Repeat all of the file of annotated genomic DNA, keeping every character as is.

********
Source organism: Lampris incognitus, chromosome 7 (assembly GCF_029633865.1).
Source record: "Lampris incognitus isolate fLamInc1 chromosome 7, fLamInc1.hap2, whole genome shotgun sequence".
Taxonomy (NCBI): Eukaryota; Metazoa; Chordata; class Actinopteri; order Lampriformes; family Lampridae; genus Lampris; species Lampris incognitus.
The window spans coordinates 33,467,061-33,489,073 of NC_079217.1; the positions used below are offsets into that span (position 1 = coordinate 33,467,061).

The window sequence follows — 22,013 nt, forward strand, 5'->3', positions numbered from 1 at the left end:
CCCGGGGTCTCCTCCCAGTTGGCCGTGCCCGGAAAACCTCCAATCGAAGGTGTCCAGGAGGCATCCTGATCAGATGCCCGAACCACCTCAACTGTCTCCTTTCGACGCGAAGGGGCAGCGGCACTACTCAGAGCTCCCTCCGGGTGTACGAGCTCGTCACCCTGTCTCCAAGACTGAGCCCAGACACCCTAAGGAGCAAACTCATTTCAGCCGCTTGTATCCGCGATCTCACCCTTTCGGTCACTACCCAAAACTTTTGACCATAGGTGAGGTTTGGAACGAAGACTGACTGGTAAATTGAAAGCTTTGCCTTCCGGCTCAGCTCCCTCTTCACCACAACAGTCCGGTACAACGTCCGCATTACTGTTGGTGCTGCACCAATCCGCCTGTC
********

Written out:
Source organism: Lampris incognitus, chromosome 7 (assembly GCF_029633865.1).
Source record: "Lampris incognitus isolate fLamInc1 chromosome 7, fLamInc1.hap2, whole genome shotgun sequence".
Taxonomy (NCBI): Eukaryota; Metazoa; Chordata; class Actinopteri; order Lampriformes; family Lampridae; genus Lampris; species Lampris incognitus.
The window spans coordinates 33,467,061-33,489,073 of NC_079217.1; the positions used below are offsets into that span (position 1 = coordinate 33,467,061).

The window sequence follows — 22,013 nt, forward strand, 5'->3', positions numbered from 1 at the left end:
CCCGGGGTCTCCTCCCAGTTGGCCGTGCCCGGAAAACCTCCAATCGAAGGTGTCCAGGAGGCATCCTGATCAGATGCCCGAACCACCTCAACTGTCTCCTTTCGACGCGAAGGGGCAGCGGCACTACTCAGAGCTCCCTCCGGGTGTACGAGCTCGTCACCCTGTCTCCAAGACTGAGCCCAGACACCCTAAGGAGCAAACTCATTTCAGCCGCTTGTATCCGCGATCTCACCCTTTCGGTCACTACCCAAAACTTTTGACCATAGGTGAGGTTTGGAACGAAGACTGACTGGTAAATTGAAAGCTTTGCCTTCCGGCTCAGCTCCCTCTTCACCACAACAGTCCGGTACAACGTCCGCATTACTGTTGGTGCTGCACCAATCCGCCTGTC